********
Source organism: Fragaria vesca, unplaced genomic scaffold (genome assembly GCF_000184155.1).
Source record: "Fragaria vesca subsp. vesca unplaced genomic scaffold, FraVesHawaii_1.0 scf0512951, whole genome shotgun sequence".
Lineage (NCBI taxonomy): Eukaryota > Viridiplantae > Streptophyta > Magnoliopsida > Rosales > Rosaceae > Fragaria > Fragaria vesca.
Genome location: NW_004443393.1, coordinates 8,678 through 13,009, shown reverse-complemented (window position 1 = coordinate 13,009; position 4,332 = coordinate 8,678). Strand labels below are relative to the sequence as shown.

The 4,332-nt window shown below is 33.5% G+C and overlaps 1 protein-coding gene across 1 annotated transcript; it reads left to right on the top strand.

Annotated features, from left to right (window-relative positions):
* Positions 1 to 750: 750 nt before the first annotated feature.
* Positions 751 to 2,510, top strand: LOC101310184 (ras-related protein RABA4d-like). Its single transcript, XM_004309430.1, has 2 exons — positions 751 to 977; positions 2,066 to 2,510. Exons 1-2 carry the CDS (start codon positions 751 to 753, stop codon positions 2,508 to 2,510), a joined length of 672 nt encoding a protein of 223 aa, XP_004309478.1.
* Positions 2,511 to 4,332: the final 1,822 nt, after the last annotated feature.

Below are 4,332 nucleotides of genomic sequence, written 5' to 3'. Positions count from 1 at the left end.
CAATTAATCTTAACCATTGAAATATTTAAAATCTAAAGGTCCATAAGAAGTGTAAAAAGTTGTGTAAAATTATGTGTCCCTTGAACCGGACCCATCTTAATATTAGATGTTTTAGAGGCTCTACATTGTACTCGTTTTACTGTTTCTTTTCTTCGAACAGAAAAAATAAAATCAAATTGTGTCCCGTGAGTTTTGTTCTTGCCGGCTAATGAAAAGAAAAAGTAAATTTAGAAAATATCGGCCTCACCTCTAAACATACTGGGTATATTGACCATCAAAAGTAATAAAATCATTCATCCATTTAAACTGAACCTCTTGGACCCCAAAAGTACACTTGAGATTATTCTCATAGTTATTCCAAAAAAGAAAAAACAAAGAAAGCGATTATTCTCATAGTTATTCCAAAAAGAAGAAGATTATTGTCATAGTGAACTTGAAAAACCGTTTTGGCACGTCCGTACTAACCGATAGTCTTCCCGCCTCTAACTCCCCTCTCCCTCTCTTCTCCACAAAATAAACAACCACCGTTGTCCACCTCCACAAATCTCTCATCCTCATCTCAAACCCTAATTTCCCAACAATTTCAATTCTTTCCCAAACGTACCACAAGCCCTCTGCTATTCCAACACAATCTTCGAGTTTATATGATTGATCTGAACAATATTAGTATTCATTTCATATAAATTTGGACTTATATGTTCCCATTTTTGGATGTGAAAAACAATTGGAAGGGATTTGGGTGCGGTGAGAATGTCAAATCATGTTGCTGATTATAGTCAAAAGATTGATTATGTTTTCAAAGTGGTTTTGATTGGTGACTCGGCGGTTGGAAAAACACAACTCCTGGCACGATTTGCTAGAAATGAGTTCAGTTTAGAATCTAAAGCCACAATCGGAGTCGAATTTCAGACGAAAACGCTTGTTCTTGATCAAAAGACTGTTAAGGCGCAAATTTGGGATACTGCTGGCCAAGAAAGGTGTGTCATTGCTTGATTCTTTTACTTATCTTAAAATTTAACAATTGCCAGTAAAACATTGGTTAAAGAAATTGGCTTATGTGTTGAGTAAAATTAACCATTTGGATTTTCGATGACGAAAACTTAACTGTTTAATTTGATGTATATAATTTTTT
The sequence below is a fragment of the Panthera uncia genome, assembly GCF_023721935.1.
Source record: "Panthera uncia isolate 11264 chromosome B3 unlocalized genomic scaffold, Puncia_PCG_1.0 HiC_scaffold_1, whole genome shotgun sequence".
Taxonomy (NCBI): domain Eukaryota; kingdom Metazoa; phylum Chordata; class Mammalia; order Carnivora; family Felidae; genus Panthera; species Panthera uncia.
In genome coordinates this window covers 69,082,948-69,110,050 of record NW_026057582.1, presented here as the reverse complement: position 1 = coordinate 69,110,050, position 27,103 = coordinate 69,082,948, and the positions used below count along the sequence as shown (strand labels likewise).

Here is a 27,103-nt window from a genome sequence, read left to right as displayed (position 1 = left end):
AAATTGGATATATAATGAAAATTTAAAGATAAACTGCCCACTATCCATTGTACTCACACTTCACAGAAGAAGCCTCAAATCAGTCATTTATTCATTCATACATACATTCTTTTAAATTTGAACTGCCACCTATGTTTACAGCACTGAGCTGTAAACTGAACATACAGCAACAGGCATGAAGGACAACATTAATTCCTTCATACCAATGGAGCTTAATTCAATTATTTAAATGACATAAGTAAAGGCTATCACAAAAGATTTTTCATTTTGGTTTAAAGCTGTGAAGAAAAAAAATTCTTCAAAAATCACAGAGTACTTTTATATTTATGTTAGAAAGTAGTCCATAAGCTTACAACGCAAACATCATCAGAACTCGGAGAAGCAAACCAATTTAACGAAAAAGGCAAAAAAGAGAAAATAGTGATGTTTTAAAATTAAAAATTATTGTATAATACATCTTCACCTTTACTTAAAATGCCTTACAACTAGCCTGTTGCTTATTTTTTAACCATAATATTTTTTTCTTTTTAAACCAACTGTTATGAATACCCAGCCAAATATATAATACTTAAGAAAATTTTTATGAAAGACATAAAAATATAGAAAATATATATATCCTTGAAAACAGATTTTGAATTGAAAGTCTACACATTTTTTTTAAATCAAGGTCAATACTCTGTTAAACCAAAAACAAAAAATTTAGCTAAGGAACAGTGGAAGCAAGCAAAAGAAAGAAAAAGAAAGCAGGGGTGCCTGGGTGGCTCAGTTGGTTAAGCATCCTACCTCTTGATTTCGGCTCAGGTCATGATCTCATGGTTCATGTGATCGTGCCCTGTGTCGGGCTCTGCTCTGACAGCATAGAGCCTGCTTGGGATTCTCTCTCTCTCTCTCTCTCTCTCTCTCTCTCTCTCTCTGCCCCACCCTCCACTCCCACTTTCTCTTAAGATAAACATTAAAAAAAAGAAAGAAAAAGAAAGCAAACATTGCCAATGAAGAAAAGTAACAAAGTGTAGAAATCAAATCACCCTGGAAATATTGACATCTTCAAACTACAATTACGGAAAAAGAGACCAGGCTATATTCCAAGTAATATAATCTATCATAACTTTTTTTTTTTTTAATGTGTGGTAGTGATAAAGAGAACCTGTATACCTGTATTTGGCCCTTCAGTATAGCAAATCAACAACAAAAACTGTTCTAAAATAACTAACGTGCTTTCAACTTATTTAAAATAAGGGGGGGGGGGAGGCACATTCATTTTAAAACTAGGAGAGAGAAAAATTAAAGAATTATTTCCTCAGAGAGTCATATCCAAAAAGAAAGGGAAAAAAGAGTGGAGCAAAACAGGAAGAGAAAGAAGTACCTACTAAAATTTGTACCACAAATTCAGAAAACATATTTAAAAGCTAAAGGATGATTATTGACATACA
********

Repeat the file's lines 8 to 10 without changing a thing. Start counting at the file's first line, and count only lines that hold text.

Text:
* Positions 751 to 2,510, top strand: LOC101310184 (ras-related protein RABA4d-like). Its single transcript, XM_004309430.1, has 2 exons — positions 751 to 977; positions 2,066 to 2,510. Exons 1-2 carry the CDS (start codon positions 751 to 753, stop codon positions 2,508 to 2,510), a joined length of 672 nt encoding a protein of 223 aa, XP_004309478.1.
* Positions 2,511 to 4,332: the final 1,822 nt, after the last annotated feature.

Below are 4,332 nucleotides of genomic sequence, written 5' to 3'. Positions count from 1 at the left end.